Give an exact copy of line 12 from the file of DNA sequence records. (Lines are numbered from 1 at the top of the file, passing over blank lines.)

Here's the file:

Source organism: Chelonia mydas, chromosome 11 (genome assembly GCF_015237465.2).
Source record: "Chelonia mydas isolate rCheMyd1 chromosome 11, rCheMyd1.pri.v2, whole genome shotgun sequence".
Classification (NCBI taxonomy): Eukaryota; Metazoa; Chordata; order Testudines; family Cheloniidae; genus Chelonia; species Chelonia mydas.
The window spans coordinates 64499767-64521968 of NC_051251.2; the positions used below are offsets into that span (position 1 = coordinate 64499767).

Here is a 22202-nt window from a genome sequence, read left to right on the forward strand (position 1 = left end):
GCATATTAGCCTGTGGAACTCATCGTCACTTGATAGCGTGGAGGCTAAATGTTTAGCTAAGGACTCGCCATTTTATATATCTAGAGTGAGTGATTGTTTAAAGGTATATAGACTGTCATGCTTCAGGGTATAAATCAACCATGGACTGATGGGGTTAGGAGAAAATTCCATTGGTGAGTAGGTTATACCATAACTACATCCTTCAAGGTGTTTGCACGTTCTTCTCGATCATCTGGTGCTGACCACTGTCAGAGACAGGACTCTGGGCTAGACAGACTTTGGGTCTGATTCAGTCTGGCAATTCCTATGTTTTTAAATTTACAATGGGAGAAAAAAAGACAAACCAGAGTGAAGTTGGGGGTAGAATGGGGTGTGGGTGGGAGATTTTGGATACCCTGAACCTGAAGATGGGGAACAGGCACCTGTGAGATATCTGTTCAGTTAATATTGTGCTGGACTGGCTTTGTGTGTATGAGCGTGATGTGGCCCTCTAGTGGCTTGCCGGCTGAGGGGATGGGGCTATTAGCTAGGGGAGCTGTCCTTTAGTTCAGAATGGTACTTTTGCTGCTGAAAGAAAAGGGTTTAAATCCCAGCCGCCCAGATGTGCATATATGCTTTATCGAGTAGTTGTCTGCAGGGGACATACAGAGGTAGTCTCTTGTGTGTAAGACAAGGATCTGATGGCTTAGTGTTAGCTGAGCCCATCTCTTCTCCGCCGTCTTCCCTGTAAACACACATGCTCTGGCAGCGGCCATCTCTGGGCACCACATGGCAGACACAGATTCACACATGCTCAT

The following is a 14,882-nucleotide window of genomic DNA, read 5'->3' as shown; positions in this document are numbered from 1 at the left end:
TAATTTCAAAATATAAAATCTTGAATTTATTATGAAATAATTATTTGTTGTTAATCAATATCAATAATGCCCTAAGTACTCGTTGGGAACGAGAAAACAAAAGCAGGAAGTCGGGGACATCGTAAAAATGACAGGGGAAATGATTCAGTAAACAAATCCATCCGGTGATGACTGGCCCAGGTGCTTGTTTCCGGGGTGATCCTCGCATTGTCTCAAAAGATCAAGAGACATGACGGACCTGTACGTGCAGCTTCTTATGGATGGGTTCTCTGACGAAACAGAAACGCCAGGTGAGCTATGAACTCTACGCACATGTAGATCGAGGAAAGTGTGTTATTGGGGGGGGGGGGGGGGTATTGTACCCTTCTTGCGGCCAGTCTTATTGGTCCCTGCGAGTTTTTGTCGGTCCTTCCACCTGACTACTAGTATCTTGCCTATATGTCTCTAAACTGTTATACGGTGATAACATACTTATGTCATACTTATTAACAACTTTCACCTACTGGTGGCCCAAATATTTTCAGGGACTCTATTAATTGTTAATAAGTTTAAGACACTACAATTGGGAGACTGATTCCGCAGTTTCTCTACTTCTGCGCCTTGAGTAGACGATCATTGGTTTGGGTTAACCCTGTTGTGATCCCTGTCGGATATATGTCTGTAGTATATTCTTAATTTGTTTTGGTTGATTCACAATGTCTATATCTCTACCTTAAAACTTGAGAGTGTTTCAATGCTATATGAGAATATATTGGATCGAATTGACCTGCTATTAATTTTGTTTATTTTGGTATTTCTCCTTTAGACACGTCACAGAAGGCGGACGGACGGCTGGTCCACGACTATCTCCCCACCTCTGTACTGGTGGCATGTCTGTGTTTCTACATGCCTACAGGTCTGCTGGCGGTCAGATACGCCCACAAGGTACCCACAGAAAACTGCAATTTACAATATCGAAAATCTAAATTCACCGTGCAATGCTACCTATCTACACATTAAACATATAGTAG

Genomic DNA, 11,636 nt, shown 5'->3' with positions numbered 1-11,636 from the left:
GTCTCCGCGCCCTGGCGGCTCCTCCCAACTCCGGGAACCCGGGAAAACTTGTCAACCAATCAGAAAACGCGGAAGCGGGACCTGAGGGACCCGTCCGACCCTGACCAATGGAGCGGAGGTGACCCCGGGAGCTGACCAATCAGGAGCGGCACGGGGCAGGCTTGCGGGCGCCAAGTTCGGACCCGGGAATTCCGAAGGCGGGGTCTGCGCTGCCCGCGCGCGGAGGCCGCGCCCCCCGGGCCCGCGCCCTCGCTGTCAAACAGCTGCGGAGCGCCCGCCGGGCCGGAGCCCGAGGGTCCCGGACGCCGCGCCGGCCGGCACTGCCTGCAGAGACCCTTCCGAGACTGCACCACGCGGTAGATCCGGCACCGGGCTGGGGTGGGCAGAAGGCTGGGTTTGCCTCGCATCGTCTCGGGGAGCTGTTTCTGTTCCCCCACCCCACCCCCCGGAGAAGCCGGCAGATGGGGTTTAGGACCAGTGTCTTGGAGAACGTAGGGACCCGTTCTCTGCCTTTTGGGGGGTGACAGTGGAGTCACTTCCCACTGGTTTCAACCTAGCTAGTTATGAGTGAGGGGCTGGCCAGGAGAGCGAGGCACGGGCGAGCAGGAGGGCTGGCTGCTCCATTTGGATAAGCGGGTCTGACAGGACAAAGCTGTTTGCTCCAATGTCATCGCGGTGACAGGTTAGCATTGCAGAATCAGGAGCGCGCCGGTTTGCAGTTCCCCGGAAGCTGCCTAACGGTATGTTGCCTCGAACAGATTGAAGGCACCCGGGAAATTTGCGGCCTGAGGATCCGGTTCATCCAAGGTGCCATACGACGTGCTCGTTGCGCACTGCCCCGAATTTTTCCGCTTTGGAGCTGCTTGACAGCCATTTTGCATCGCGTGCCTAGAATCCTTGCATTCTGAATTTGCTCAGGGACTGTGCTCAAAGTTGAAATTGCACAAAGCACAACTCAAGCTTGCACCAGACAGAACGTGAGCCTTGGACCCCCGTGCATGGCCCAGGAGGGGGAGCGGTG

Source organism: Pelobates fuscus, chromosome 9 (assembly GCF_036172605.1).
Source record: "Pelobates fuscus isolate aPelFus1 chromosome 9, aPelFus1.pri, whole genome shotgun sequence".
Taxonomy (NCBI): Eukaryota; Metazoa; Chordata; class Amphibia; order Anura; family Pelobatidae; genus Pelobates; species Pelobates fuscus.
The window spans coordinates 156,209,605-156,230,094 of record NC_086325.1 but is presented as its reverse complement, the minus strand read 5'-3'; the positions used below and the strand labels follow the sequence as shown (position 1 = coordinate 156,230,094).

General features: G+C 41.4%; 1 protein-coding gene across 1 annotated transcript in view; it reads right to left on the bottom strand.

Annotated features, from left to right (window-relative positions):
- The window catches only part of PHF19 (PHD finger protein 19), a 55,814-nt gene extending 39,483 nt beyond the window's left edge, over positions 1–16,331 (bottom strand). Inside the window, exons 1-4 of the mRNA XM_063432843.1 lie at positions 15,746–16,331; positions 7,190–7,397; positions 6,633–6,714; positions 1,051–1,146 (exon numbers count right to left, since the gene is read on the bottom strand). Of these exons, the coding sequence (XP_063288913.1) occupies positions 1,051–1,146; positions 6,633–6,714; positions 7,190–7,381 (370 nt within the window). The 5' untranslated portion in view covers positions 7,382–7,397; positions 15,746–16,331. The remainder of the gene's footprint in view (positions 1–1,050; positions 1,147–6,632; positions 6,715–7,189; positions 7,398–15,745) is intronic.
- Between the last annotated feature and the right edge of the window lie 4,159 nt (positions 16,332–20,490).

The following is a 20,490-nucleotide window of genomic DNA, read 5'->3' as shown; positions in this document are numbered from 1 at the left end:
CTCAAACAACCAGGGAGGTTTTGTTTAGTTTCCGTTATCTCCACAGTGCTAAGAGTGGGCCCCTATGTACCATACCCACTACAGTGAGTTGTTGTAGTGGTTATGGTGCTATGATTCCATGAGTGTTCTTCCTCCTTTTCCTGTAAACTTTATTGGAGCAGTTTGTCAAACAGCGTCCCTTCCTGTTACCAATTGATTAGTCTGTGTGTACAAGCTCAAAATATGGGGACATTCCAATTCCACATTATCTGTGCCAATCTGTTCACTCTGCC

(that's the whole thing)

Source record: "Pelobates fuscus isolate aPelFus1 chromosome 9, aPelFus1.pri, whole genome shotgun sequence".